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Servo drive controls diagnostic instrument

Servo drive controls diagnostic instrument

Scientists and researchers at the University of Liverpool have been working to develop a portable prototype diagnostic instrument that will perform a straightforward, quick, and robust test for detecting sepsis in patients from a small sample of blood. Sepsis is a bacterial infection of the blood, causing potentially fatal whole-body inflammation that injures tissue and organs.

The condition may be overcome if treated early with antibiotics and intravenous fluids, but current tests can take up to two days to identify the condition, by which time a treatment regime can be ineffective. Scientists at the University have a successful method of detecting the infection at its early stages and are translating this test into a point-of-care device for improved ease and speed of diagnosis.  

It is envisaged that rapid diagnosis can be a reality in the future to combat the condition which annually affects 18 million people worldwide and reportedly costs the NHS over £2 billion. The sepsis instrument and test, which has been protected via several patent applications, is a fairly simple application that could be described as a textbook example where motion control is used as an enabling technology to facilitate amazing science.

With the small blood sample loaded into a specially developed multi layered disc which is about the size of a CD, the single axis machine combines high speed controlled 'spinning' of the disc to centrifugally separate the blood plasma and then performs precision indexing to rotate it through one or two revolutions to various positions where chambers containing biomarked and unmarked 'control' plasma samples are presented for microfluidic examination. Simply put, the difference between the sample and control determines the result. The disposable discs would be manufactured relatively inexpensively making the whole test very economic.

Initially, a very brief specification was delivered to engineers at Mclennan and as with many research projects there was sparse information about load characteristics and even some secrecy about the application as well as budget restrictions. Dr Dominic Banks, the research fellow working on the project, based at the University of Liverpool's Institute of Infection and Global Health recalls: "We had a basic outline of the functions we needed, and more than anything required the flexibility in the motion controller to develop the project as we progressed along the development path."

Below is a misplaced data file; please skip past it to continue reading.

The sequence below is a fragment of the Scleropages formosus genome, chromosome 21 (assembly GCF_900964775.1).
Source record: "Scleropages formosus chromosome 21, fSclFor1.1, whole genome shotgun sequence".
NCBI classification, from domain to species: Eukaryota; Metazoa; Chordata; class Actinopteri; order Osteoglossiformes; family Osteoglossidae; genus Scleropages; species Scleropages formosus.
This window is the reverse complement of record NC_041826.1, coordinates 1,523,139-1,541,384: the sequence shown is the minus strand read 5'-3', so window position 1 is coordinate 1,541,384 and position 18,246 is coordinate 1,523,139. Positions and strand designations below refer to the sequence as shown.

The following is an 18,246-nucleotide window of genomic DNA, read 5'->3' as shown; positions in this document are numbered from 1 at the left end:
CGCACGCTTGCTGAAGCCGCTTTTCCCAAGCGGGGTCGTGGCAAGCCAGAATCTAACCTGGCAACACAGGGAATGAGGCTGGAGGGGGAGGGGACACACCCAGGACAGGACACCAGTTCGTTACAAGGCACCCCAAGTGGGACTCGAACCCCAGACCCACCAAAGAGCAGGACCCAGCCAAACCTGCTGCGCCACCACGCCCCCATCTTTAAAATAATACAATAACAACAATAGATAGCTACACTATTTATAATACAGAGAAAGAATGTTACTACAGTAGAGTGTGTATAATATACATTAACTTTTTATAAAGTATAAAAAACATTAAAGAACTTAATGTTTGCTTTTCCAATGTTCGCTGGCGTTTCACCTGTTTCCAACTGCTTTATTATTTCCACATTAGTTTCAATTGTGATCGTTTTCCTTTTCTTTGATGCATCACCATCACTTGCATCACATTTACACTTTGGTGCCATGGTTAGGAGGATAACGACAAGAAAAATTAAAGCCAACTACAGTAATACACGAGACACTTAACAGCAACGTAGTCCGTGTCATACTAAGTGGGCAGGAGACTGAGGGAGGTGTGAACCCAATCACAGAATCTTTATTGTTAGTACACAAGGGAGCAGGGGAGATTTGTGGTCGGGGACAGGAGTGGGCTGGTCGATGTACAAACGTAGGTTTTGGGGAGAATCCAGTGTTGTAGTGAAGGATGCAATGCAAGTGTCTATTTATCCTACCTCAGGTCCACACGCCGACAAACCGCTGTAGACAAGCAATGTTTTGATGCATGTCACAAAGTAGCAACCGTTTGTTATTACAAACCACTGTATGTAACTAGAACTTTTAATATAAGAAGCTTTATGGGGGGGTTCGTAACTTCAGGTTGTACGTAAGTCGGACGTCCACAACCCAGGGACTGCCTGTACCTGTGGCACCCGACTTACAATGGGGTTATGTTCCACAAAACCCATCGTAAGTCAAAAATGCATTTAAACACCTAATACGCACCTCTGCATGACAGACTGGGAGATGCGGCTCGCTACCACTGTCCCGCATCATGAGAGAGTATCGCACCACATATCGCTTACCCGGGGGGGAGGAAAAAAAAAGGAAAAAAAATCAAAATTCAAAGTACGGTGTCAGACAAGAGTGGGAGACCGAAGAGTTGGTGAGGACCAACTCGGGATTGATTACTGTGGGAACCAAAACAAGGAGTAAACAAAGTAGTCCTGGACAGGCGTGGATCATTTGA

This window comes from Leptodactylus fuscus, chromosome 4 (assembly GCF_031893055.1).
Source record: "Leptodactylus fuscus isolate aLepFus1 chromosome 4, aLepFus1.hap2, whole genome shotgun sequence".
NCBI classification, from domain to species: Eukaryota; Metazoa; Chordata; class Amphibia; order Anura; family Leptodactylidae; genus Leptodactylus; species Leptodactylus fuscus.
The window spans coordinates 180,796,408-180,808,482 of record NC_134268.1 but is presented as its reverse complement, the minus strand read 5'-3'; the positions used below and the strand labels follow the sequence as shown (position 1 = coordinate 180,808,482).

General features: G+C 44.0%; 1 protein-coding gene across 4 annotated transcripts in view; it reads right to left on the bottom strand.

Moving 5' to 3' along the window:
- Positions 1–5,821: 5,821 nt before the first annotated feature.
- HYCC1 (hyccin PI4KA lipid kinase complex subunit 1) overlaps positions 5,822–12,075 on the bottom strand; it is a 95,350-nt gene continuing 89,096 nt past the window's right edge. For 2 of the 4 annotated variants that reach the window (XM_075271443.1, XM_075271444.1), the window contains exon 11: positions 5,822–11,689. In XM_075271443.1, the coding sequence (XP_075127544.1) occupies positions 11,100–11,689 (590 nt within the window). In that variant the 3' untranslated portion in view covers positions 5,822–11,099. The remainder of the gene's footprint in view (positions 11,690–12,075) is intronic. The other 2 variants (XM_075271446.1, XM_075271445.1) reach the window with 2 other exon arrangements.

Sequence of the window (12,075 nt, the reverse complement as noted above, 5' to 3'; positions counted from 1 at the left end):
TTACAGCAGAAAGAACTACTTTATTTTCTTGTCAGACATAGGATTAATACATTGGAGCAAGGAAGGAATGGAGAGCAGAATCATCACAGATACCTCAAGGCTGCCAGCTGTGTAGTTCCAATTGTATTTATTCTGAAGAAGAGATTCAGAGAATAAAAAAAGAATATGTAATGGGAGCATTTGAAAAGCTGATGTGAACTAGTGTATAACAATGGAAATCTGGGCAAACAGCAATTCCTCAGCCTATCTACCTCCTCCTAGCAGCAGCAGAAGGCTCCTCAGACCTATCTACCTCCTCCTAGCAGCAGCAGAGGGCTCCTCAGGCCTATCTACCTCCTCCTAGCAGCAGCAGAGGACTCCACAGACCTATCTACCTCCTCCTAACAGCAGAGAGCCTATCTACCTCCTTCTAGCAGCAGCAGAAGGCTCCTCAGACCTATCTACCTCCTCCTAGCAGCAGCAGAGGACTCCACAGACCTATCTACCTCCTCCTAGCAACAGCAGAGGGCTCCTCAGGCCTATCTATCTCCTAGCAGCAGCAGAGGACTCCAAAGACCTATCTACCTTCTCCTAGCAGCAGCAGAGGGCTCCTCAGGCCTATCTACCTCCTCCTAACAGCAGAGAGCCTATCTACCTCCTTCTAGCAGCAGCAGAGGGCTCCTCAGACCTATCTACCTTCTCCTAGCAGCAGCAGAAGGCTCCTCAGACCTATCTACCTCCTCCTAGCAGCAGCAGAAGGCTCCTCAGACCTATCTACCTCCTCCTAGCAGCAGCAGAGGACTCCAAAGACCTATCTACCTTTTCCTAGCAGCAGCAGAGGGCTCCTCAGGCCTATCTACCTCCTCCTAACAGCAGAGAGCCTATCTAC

To meet the budget and prove the process for the first prototype machine Mclennan supplied an Applied Motion Products (AMP) ST series open loop stepper motor drive. From the control requirements given at the time, it was clear that an intelligent drive with I/O and maths capability could possibly take on most of the machine functions. As the ST series stepper drive essentially uses the same programming and has similar functionality to AMP's servo range, it was an easy transition when the instrument was further developed and servo motor control with high resolution position feedback was specified to meet more exacting positional requirements as well as provide the compactness and low audible noise levels that were needed for the envisioned point-of-care bedside version.

Dr Banks had an eye on the servo route from the outset. "We were most interested to learn that the AMP stepper and servo versions were scalable - this was a deciding factor to initially go with Mclennan so as to make the transition more seamless when funding was increased."

AMP SV7 series intelligent drives combine many progressive features for digital servo control including advanced current control and Ethernet communications that proved useful for programming and developing the application. Programming was taken care with AMP's Q Programmer language - a multi-tasking BASIC-like language with stored program execution, maths functions and conditional processing. A simple LCD display and pushbutton panel connected to the drive is used to initiate and run the SV7 program that includes data registers along with I/O for various functions including interaction with the microfluidic examination process developed by the University. Sample processing is completed automatically.

In the latest prototype version these same components are included in a miniaturised model developed by the Liverpool team that demonstrates how the machine may look in full production. "Mclennan has worked very closely with us from the outset and provided vital information and support for the instruments motion control functionality which will prove invaluable going forward", says Banks.

The project if continued would of course be cost reduced, and for Mclennan it would be unlikely that the AMP SV7 intelligent drive, servomotor and encoder would be selected but through the capability to design and supply customised mechatronic solutions the Hampshire based motion specialist may well play a role in the sepsis instrument's future.

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